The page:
Scotland’s first minister says she intends to remain in the job for the full parliamentary term.
Scotland’s first minister has dismissed speculation about her future by saying she has “no intention of going anywhere”.
Nicola Sturgeon said rumours she might soon be looking to leave frontline politics were “wishful thinking” by her opponents.
And she said she would continue to govern as first minister for the full term of the Scottish Parliament.
Ms Sturgeon has served as first minister since 2014.
She was re-elected in May after the SNP won the Scottish Parliament election with a record share of the vote.
But she has regularly spoken about the emotional toll of leading the country through the Covid pandemic, leading to rumours that she may have one eye on her life after politics.
This was heightened when Ms Sturgeon said in a recent interview with Vogue magazine that she and her husband – SNP chief executive Peter Murrell – may wish to foster children in the future.
Speaking to BBC political editor Laura Kuenssberg ahead of the SNP’s autumn conference, which begins on Friday, Ms Sturgeon said she intended to remain as first minister for the full five-year parliamentary term.
Referring to speculation about her future, she said: “It is almost as if my opponents have concluded they can’t beat me or remove me from office themselves, so they’re kind of crossing their fingers and hoping that I’ll remove myself from office.
“But they are going to be really disappointed because I’m going to be around a lot longer.
“I was elected seven months ago, having asked people in Scotland to put their trust in me for a five year term as first minister.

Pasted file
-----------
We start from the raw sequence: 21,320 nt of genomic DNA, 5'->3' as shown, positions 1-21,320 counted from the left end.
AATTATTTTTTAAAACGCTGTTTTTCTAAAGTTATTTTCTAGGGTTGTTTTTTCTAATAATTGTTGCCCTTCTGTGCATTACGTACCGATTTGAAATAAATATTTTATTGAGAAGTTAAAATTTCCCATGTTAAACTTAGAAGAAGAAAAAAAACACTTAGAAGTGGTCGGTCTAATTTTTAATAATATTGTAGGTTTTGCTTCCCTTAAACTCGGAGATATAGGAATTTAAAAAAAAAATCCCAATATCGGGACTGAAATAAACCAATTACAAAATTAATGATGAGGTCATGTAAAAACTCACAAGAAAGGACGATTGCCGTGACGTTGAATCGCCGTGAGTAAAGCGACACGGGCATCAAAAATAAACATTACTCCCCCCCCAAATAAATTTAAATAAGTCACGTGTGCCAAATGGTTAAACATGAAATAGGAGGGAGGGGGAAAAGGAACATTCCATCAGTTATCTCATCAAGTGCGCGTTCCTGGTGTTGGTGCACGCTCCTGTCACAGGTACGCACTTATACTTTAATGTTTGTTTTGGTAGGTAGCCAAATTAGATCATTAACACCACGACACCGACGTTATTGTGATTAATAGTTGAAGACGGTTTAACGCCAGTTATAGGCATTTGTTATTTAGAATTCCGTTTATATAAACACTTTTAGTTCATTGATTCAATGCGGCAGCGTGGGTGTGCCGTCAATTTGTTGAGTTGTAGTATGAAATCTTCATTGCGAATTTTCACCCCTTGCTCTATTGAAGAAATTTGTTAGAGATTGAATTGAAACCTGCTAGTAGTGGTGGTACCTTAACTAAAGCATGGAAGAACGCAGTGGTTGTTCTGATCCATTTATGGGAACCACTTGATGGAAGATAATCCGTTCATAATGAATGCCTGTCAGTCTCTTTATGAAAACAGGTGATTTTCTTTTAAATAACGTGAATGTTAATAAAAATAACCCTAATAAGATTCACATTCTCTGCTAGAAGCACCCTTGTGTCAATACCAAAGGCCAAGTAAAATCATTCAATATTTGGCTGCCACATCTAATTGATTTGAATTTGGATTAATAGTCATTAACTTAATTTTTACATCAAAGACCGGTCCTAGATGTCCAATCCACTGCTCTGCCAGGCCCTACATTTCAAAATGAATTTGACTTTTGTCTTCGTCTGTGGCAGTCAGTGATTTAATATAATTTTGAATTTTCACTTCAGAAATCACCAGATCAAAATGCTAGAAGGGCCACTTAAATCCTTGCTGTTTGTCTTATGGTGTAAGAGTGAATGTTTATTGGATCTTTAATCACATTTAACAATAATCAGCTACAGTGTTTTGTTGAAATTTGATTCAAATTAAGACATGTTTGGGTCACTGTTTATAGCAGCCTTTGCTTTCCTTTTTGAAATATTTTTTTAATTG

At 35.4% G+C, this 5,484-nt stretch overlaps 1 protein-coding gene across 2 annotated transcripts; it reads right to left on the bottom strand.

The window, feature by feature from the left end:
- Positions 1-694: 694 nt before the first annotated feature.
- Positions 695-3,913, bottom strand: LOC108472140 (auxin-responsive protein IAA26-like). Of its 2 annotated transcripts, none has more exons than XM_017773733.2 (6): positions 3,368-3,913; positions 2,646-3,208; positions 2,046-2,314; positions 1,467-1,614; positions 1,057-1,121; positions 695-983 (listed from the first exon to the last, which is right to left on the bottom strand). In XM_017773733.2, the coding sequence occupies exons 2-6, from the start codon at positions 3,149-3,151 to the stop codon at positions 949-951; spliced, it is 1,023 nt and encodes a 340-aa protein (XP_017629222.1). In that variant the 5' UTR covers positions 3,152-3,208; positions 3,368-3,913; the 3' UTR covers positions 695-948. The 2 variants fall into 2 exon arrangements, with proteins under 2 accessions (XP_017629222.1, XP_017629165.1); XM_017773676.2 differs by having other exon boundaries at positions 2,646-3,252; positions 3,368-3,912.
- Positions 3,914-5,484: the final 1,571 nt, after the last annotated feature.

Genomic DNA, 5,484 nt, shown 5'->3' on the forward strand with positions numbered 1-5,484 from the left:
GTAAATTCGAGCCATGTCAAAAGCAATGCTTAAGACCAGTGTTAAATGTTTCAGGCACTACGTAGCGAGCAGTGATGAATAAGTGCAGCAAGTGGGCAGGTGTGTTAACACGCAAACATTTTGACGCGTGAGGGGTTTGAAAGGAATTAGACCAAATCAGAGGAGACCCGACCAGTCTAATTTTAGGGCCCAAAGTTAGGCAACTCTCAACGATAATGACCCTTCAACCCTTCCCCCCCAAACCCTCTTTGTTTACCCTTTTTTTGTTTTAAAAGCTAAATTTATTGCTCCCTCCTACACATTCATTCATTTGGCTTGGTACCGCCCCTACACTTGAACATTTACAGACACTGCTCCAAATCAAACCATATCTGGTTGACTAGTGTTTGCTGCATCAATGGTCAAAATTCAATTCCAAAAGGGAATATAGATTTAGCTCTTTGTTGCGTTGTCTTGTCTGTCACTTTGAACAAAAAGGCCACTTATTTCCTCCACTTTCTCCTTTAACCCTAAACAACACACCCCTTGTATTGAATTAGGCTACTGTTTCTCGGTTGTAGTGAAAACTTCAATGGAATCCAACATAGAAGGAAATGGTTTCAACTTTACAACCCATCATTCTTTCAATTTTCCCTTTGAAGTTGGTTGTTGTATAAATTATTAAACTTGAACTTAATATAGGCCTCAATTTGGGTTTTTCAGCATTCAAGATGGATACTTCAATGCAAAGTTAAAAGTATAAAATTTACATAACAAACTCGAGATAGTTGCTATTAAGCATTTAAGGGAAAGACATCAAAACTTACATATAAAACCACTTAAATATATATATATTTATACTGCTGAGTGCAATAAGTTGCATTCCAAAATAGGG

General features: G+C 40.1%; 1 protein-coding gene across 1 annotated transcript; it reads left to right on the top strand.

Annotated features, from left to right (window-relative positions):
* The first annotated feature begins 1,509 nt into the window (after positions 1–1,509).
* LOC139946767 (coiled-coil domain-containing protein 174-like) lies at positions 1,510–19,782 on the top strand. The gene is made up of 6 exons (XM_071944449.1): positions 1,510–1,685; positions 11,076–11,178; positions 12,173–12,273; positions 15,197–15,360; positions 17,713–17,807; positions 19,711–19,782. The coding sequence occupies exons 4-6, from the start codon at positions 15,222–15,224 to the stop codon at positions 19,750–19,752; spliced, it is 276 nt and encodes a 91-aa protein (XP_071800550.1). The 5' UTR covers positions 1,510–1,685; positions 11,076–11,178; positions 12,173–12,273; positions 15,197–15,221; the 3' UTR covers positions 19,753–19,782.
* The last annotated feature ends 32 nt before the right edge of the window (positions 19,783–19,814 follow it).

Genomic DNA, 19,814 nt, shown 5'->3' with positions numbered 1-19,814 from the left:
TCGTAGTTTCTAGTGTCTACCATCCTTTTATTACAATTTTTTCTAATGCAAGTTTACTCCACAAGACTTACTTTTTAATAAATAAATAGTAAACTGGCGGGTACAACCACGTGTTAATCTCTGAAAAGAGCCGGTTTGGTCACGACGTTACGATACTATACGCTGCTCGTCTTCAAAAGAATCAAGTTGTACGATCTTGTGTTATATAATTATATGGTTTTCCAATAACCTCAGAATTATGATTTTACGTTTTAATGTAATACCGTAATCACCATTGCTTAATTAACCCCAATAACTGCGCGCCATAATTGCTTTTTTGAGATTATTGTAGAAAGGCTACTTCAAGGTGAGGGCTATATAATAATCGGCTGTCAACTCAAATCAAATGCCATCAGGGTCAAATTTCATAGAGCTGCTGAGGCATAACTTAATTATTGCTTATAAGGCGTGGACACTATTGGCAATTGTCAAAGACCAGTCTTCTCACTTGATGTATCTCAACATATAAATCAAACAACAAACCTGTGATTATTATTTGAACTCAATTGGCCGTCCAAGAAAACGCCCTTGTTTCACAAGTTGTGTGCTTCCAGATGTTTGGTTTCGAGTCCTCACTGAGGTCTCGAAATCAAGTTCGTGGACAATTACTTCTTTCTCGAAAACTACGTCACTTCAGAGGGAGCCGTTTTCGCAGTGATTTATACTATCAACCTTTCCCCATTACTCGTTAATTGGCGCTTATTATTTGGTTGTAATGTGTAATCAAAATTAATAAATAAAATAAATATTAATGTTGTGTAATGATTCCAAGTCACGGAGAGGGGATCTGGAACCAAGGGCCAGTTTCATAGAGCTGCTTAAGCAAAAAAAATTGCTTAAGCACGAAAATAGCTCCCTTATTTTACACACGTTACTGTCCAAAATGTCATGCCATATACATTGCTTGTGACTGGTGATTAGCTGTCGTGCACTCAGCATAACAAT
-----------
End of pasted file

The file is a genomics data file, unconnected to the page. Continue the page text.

“They gave me that trust and they re-elected me. We face serious times as a country and I intend to fulfil that mandate.”
Ms Sturgeon, who is 51, added that she has “no intentions of going anywhere right now as first minister”, but that she hoped to still be “relatively young when I get to the point of contemplating other things”.
The SNP’s manifesto ahead of the election said it would hold a second referendum on independence by the end of 2023, Covid permitting.
Ms Sturgeon said she would be taking the “necessary steps” to ensure that happens, with the Scottish government having recently resumed its plans for indyref2 after putting them on hold at the start of the pandemic.
She said this would include publishing a referendum bill in the Scottish Parliament.
The Scottish government will also set out the “advantages and opportunities of independence”, which Ms Sturgeon said would include “how we will navigate some of the more difficult issues”.
Ms Sturgeon said Scotland must decide what kind of country it wants to be after the pandemic is over, but stressed she does not want a referendum to be held “while we are still worrying about face coverings and testing ourselves every day”.
She said she hoped the country would be out of the “acute” phase of the pandemic early next year, and that people’s minds would be turning to the “positive, optimistic task of how do we build a better country, how do we build a fairer, more equal, more prosperous country for the future”.
The first minister added: “That means for Scotland getting to choose who’s making these decisions, not having somebody like Boris Johnson imposed on us and deciding for ourselves.”
The UK government has said the question of Scottish independence should not be on the table while the country is still dealing with the pandemic, with the prime minister saying it would be “irresponsible and reckless” to do so.
And it has pointed to the UK-wide schemes such as the vaccine rollout and furlough as evidence that Scotland is better off as part of the UK.
Opinion polls have suggested that Scotland remains split almost 50-50 on the question of independence – although support for remaining in the UK has been slightly ahead on average over the past six months.
Ms Sturgeon acknowledged that her side of the debate has “still got a job to do” to persuade a majority of Scottish voters that the country should become independent.
She added: “I think we are much closer to that than ever before, but are we there yet? No.”